The prosperity of the American colonies using colonial scrip before the European bankers arrived would be one such example.

    The wealth of a nation is predicated on the raw resources of the land and the production of the people.

    A prosperous people would surely have the ability and the duty to care for those among them incapable of caring for themselves.

    In a society less hindered by the predations of a parasitic elite, perhaps there would far fewer left unable to cope,
    less hopelessness and despair escaped, however briefly, by whatever masks the pain.
    Last edited by Zanshin; 9th March 2019 at 19:37.

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    Argentina Avalon Member Hazelfern's Avatar
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    Default Re: 'This is about saving capitalism': the Dutch historian who savaged Davos elite

    Quote Posted by happyuk (here)
    Another take on this, and not a criticism of those in poverty, more the causes of poverty. It is a fact that many supposedly higher-earning middle class income brackets are little more than one or two paychecks from homelessness, such is the degree of their spending, debt and lack of savings.

    A fundamental issue is basic financial knowledge itself. Many adults cannot even deal with percentages and so will never be equipped to comprehend the destructive power of credit card debt for example.

    For example, many think that borrowing money for a car is a reasonable thing to do.

    Similarly, many think that buying a luxury car before their house is paid off is a reasonable thing to do.

    Many think credit cards are a way to borrow money when lifeís expenses outpace income.

    With assumptions like these, the poor will always be among us.

    No, for many of us, getting out of poverty will necessitate fewer visits to pubs, restaurants, bars, shopping malls, nightclubs, theme parks, and coffee shops. For many that has become a pleasant and comfortable habit.

    Booze, cigarettes, recreational drugs, cable TV, lottery tickets, video game playing, subscriptions of all descriptions, procrastination, internet porn, unhealthy eating, lack of exercise, comfort-eating and unnecessary shopping are other habits that are all widespread.

    These factors stand between the average person and a poverty-free life.
    Grace has given me another chance to speak to your post.
    Please allow me to put it another way, your statement strikes me as biased and untrue. Inflammatory as well. While itís true that poor people spend more money on lottery then others, that is not what made them poor or keeps them in poverty. As for tobacco and booze, youíll find the wealthy hanging right in there, perhaps more so.

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    Default Re: 'This is about saving capitalism': the Dutch historian who savaged Davos elite

    Quote Posted by Hazelfern (here)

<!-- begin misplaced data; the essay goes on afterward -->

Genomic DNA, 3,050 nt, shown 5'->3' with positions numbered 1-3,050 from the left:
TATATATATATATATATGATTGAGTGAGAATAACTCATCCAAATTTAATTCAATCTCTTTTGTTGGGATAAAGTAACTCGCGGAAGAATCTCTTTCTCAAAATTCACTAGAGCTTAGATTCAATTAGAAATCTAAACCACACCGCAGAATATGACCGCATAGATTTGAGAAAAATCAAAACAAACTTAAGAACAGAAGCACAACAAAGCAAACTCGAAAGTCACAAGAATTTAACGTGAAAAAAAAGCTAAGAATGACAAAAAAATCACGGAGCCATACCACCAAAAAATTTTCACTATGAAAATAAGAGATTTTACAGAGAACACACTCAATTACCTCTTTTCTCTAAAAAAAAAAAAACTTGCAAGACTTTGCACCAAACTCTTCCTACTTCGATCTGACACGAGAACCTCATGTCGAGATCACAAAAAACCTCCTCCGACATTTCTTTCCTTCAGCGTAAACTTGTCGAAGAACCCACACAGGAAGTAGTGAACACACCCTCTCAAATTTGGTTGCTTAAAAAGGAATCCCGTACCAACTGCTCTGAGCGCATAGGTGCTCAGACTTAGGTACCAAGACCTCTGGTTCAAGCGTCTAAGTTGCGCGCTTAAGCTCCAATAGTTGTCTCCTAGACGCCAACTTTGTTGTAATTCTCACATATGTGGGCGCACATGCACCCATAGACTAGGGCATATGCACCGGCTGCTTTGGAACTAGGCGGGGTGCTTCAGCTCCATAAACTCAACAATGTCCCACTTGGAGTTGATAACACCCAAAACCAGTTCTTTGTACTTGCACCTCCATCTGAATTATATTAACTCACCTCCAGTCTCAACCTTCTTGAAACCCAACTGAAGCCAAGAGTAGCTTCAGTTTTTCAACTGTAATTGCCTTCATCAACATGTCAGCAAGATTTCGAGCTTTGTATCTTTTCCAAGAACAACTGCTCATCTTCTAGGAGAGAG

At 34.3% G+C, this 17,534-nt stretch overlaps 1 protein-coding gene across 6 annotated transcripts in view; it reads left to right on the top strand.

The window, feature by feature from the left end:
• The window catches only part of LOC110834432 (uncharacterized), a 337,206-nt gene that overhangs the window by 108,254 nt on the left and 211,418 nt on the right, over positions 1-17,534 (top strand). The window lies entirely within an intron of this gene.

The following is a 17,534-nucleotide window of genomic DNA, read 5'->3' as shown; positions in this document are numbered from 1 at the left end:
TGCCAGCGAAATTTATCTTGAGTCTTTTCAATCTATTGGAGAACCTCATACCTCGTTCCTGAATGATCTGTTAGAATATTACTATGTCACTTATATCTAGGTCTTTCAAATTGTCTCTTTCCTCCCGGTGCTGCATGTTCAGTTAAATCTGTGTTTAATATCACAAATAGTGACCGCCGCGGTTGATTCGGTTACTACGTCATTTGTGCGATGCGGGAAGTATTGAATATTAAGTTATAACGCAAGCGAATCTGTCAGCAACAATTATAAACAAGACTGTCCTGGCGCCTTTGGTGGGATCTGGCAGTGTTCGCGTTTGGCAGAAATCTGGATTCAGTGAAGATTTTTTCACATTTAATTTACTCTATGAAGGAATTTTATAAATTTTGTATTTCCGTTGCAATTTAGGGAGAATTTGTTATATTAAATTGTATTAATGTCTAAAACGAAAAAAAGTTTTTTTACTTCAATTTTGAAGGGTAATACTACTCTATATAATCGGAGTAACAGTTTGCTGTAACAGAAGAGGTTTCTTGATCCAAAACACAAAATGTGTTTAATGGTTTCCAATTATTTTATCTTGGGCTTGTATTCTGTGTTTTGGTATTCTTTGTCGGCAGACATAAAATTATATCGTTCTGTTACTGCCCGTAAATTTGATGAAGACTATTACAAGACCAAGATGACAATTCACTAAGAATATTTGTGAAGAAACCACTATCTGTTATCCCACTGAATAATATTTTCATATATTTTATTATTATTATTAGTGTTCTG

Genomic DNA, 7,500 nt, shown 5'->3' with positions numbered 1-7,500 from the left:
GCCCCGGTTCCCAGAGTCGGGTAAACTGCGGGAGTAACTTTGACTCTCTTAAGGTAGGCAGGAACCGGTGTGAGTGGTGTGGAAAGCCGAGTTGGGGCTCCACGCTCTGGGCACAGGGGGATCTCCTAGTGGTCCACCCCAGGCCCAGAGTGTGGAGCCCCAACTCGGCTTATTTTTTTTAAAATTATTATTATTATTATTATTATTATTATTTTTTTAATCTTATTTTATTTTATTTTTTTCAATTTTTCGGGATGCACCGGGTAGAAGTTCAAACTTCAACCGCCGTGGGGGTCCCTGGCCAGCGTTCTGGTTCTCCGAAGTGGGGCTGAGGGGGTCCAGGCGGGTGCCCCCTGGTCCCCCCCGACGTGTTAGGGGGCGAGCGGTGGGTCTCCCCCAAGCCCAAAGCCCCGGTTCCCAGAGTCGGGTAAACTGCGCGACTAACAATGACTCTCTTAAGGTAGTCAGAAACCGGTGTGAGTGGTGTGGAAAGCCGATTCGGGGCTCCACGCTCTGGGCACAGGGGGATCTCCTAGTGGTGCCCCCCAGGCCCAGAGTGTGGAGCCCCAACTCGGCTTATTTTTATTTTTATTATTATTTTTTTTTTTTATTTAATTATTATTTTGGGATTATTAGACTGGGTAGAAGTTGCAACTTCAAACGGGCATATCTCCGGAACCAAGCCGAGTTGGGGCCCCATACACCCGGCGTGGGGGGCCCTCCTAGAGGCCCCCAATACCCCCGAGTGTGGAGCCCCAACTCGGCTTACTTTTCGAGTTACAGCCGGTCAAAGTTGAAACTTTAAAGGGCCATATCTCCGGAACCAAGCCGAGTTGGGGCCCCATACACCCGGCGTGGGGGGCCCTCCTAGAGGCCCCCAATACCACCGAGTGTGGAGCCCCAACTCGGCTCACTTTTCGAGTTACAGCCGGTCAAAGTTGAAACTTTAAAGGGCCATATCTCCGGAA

Quote Posted by happyuk (here)
    Another take on this, and not a criticism of those in poverty, more the causes of poverty. It is a fact that many supposedly higher-earning middle class income brackets are little more than one or two paychecks from homelessness, such is the degree of their spending, debt and lack of savings.

    A fundamental issue is basic financial knowledge itself. Many adults cannot even deal with percentages and so will never be equipped to comprehend the destructive power of credit card debt for example.

    For example, many think that borrowing money for a car is a reasonable thing to do.

    Similarly, many think that buying a luxury car before their house is paid off is a reasonable thing to do.

    Many think credit cards are a way to borrow money when lifeís expenses outpace income.

    With assumptions like these, the poor will always be among us.

    No, for many of us, getting out of poverty will necessitate fewer visits to pubs, restaurants, bars, shopping malls, nightclubs, theme parks, and coffee shops. For many that has become a pleasant and comfortable habit.

    Booze, cigarettes, recreational drugs, cable TV, lottery tickets, video game playing, subscriptions of all descriptions, procrastination, internet porn, unhealthy eating, lack of exercise, comfort-eating and unnecessary shopping are other habits that are all widespread.

    These factors stand between the average person and a poverty-free life.
    Grace has given me another chance to speak to your post.
    Please allow me to put it another way, your statement strikes me as biased and untrue. Inflammatory as well. While itís true that poor people spend more money on lottery then others, that is not what made them poor or keeps them in poverty. As for tobacco and booze, youíll find the wealthy hanging right in there, perhaps more so.
    I'm absolutely fine with anyone that disagrees, no matter how strongly.

    I do think the lottery in particular is a nasty, insidious way of trapping people in the poverty conscious mindset. It is a form of gambling like any other that promises vast, untold riches that will only happen for the tiniest tiniest fraction of humanity. Bad for those that don't understand basic statistics and probabilities.

    I read a fascinating article about the state lottery system in the United States, it probably equally applies everywhere else. It described life in the small low-income towns and rural areas throughout the US. People struggle from paycheck to paycheck, frequently encounter medical bankruptcies, and yet almost everyone in town buys a s***load of lottery tickets every week. They typically say things like

    "You gotta be in it to win it!"
    "When my numbers finally come up in the powerball, Iím gonna get my life turned around!"

    Öand other such tragically misinformed balderdash.

    Similar activity occurs in Las Vegas and on every cruise ship and casino on the planet.

    People feed their hard-earned cash into the pockets of these casino owners (who probably understand psychology better than anyone else), impoverishing themselves and enriching the sneaky owners with mathematical certainty.

    So letís cut to the chase and just put all of this to an end to this nonsense right now:

    You never, ever gamble if your goal is to get out of poverty.

    Gambling and lotteries are actually a double-whammy of loss: from the outset you are up against very poor odds, and you are giving away psychological control of your wealth to something that is out of your control. You are making yourself a victim: "I will get rich if the system decides I will, otherwise I will remain poor". Itís a profoundly incorrect way to think.
    Last edited by happyuk; 20th March 2019 at 19:17.